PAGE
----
What is the mission?

  • Published
  • By Colonel Robert L. Stephenson
  • 49 Maintenance Group
60 years...what a long way we've come! From the P-38 Lightning to the F-22A Raptor, and from General Carl A. Spaatz to General T. Michael Moseley, the technology and leaders may have changed, but the mission endures. The mission of the Air Force requires the service of professional Airmen around the globe performing a multitude of honorable tasks. I'm privileged to serve along side every Airmen to accomplish this important mission. But, just exactly what is, "the mission?"

The mission of the Air Force is not merely to fly aerospace vehicles. All other activities are just as important and are an equal link in the mission chain; to not believe this is misguided logic and/or destructive arrogance. While there may be a missileer at the controls of an intercontinental ballistic missile, or a pilot at the controls of a flying machine, there are numerous Airmen serving directly/indirectly to enable those tasks. Aircrew and ground crew members, fuels specialists, life support technicians, administrators, communicators, cops, airfield managers, schedulers, base support personnel, MWR troops, "dirt boys", "cable/wire dogs," and dining hall specialists all have a stake in "pickling a bomb," launching a missile or jet, or delivering a load of troops. Each profession is as important as the next and contributes equally to mission accomplishment. It's important for all Airmen to understand this principle. When we do not believe this principle, we erode our collective sense of mission and undermine the true potential of teamwork in generating air and space power.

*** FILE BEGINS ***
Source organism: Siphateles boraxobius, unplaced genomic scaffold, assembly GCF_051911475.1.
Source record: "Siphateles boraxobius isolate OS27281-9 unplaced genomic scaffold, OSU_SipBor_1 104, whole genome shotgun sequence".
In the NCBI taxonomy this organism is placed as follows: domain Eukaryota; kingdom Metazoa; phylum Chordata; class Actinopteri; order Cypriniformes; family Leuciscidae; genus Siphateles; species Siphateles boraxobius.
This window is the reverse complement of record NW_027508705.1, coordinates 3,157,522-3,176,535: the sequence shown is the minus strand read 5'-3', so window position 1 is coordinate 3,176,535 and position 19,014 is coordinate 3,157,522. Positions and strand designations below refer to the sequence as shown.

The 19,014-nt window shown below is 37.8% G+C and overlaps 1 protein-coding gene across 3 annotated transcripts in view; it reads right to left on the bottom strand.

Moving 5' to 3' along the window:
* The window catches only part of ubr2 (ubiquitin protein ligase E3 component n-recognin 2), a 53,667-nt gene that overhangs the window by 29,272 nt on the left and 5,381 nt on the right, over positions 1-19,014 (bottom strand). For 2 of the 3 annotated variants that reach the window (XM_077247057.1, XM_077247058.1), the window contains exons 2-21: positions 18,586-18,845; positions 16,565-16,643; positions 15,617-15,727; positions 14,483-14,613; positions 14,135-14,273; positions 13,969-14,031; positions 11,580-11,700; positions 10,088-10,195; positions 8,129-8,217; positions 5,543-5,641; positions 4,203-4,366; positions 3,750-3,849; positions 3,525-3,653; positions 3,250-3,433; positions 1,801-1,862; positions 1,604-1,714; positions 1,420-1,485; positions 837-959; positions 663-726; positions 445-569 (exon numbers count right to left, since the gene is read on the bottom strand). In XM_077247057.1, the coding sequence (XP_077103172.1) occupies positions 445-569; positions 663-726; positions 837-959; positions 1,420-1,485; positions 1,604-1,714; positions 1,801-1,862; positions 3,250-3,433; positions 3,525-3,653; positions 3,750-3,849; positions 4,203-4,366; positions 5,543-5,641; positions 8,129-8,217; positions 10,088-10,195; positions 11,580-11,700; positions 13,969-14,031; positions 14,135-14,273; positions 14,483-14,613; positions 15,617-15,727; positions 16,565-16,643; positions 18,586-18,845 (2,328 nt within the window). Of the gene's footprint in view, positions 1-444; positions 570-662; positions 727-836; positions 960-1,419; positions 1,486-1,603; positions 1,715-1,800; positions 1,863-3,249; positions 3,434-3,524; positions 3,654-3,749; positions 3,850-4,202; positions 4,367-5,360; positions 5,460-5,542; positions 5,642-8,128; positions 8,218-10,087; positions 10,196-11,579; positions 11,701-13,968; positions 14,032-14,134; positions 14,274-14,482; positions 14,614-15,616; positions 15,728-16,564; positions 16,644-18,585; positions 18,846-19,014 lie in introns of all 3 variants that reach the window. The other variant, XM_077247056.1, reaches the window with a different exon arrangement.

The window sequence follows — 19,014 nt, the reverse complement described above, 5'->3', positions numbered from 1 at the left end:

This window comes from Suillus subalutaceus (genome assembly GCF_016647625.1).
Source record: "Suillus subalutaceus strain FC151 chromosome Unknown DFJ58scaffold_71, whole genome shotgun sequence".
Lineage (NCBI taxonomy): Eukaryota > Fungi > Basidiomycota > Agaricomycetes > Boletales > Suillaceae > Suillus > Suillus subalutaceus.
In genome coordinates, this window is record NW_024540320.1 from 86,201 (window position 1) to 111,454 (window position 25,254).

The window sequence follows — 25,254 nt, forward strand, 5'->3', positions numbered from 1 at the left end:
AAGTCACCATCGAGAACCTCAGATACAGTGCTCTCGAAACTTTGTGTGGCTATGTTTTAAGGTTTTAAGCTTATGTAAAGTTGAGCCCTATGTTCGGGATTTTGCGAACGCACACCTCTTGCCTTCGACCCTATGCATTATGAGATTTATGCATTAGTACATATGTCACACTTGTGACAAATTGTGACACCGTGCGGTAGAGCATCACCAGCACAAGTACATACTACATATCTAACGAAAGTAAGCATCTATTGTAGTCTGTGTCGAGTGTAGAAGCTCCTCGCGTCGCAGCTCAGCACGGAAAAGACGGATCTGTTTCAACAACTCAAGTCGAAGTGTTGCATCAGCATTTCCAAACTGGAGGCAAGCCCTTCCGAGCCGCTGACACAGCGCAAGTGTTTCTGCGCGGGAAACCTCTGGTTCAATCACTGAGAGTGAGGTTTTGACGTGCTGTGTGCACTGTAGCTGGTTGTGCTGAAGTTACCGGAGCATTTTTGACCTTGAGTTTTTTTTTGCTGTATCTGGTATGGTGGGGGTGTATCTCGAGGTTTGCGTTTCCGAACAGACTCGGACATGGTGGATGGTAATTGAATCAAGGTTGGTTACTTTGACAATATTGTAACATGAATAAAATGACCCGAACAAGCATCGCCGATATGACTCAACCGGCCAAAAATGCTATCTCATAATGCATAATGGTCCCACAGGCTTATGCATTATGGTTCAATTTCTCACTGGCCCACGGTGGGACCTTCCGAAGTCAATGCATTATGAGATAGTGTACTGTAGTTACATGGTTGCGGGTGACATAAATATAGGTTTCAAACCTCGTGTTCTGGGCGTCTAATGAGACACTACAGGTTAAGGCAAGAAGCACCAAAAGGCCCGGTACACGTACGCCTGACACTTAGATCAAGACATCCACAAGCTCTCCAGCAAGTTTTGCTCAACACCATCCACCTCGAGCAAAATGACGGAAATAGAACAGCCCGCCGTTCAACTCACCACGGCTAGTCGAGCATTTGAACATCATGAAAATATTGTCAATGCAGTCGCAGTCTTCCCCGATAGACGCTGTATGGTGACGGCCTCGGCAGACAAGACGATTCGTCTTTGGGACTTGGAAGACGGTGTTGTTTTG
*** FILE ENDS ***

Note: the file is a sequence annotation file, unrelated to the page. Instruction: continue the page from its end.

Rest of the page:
Air and space power involves many functions. As a recent Air Force Recruiting Service commercial states, "it's not just about pilots and planes." Air and space power is not flying airplanes or dropping bombs; it is not flying a satellite; it is not defending or operating a base; it is not healing patients; it is not testing a system; it is not fixing a jet. In my view, air and space power is a blend of people, processes, organizations and technology to provide desired effects to a combatant commander. Taken separately, these functions operate as ineffective singular entities with potentially little to no effect. Taken together, these functions provide a synergy of capabilities that can project Global Air and Space Power for America in the truest sense of the words. This synergy defines "the mission."